XP Series

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XP Series


A Rockman rig based on a series of Rockmodules is a very complex set-up: you rapidly have several tenth of sliders, switches and footswitches to operate before getting the sound you want.

The microprocessors that were available in the eighties were not powerful enough to perform digital signal processing, but they could easily handle the control parameters of analog devices.

The Rockman XP Series was based on this concept: keep the analog circuits of the classical Rockman units, and make them programmable.

Objective and history

The XPR was not the first product based on this principle: there were digital controlled analog preamps and effects before.

But the XPR was certainly the first all-in-one unit: as a matter of fact, when you own an XPR, you don't need anything else to deliver the sounds you want, and you can store 100 different programmable sounds in it! That was quite innovative in 1989.

The first item of the XP Series was the XPR, the first 19' rack unit made by SR&D. It was replaced in 1991 by an updated low-noise version, the XPRa:

The basis of the XPR is just... the X100 headphone amp! In other terms, the XPR is a sort of big, programmable X100, with of course several additions that make it totally flexible:

  • There is a first 3-bands EQ at the input level, that allows shaping the distortion at will (refer to Rockman - The concept for the pre-distortion EQ principle).
  • The preamp and distortion stage have a cool feature that allows mixing a clean sound and a distortion sound
  • A 5-bands post-EQ is placed right after the distortion stage: the combination of pre and post-EQ gives the XPR a total flexibility in terms of sound
  • The stereo chorus has a programmable sweep speed (but no Long-Chorus mode)
  • The reverb section can be used as a short stereo delay

All the parameters of these modules (compressor, pre-EQ, preamp, post-EQ, chorus and echo/reverb) are entirely programmable, and can be stored in 100 presets.

The temptation was of course to build a guitar amp that would have an XPR as a preamp section. The guitar amp would of course be stereo, and stereo called of course for separable cabs for a wider image. That was the XP100 Programmable Stereo Amp: the XPR with a 2x50W stereo amp, housed in a double enclosure with compact 6 inches Pyle speakers:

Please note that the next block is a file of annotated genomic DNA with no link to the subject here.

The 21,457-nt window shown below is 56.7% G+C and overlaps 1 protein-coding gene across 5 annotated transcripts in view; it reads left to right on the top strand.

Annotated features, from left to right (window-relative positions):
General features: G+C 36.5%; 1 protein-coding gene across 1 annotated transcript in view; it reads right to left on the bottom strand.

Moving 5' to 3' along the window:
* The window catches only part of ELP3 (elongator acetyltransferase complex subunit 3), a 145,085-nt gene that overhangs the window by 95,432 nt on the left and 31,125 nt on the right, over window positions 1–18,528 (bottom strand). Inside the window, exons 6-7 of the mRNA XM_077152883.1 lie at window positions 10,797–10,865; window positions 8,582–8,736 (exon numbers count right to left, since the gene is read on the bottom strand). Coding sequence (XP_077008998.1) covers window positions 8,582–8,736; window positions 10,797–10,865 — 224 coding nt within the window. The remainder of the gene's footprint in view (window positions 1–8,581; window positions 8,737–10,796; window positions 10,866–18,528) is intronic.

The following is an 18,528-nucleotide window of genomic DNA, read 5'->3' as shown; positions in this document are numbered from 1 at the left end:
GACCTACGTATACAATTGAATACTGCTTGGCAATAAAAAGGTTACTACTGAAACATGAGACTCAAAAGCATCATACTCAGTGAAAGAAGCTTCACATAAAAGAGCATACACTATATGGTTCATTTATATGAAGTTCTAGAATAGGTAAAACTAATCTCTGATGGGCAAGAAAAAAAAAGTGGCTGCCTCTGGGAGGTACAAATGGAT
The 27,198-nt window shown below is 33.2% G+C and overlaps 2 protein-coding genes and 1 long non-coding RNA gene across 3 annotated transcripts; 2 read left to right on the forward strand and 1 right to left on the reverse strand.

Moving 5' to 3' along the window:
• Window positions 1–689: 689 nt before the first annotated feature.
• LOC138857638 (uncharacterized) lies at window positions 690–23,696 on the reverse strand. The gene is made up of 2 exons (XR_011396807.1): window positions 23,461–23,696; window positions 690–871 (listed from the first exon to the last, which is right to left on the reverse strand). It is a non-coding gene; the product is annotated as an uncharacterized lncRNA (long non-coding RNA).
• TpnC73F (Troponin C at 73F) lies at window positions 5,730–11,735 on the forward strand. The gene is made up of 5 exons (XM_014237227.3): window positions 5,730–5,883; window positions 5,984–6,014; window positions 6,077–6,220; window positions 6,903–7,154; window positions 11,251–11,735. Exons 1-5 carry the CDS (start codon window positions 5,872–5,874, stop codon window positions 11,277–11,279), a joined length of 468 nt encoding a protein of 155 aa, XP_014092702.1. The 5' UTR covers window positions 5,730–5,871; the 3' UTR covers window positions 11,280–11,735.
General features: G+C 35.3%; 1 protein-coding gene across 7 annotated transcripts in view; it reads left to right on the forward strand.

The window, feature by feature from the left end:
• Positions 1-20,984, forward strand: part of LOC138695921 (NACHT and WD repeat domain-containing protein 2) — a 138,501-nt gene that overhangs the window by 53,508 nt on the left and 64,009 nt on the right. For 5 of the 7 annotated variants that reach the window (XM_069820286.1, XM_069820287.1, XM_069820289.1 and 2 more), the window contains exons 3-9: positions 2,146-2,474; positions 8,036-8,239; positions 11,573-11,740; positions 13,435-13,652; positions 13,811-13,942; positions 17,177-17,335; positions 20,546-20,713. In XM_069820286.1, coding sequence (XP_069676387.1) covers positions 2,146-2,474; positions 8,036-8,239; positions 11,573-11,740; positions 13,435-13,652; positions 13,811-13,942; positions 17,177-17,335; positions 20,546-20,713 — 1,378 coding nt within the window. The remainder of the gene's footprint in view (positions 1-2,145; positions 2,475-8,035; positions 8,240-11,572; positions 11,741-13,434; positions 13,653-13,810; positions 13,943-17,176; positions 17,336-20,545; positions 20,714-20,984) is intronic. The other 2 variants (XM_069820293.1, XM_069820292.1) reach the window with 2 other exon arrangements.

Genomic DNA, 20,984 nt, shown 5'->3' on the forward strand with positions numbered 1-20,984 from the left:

The weakness of the XP100 is clearly its small speakers: the amp in itself is excellent and loud, but these small car-audio speakers cannot handle this power the way it deserves. The other amp based on the XPR was the XP212: a 2x50W stereo combo with two 12 inches guitar speakers. This version is extremely rare: probably a dozen of XP212 only were made.

The ad for the XP212 shows discretely another XP Series product, without even naming it! This is the more-than-rare Rockman Superhead: it is in fact the electronics of an XP100, presented in a head format. I have myself transformed an XP100 into a Superhead Replica, certainly because I will never cross a real one: Boston owns one of them, and a second Superhead was sold on eBay in January 2006: that's all we know about it! Having no speaker, the Superhead must of course be connected to a pair of full-range cabs: it is loud, it sounds good, and it is in my opinion the best configuration for a XPR based Rockman amp.

Usage, samples and limitations

The XPR is a contradictory product. It is programmable, and that makes it a fantastic unit, of course. The preamp and EQ's section is really great, and sounds really awesome.

The chorus and reverb sections are of course weaker: they don't have the complex circuits of the Rockmodules, and are fairly limited and noisy. For example, the reverb section is based on the same MN3011 chip as in the headphone amps, and was pushed to its limits in order to obtain a 220ms (340 in the XPRa) delay. It is noisy, and far from the plain and clean 500ms of the Stereo Echo.

All and all a good unit, the XPR delivers a wide panel of sound and atmosphere in a very compact and handy format. Had it been a preamp only, with the Autoclean and a built-in Smart Gate, it would have been almost perfect. But like every all-in-one device, it has some minor defaults.

The younger units were delivered with a series of 24 factory presets. I have chained them into a long sample that will give you a good idea of what the XPR can do.

Collectibility and conclusion

The XP products are quite rare: less than 3000 were built, most of them being basic XPR's or XP100's. The XPRa, XP100a, XP212 and Superhead are so rare that you must not plan to buy one: just catch it if you can when you see one!

The XP products are very contradictory units, with fantastic qualities but also some weaknesses: some people will find them great, while others will be disappointed and prefer the classic Rockmodules.

Copyright Rockman.fr 2008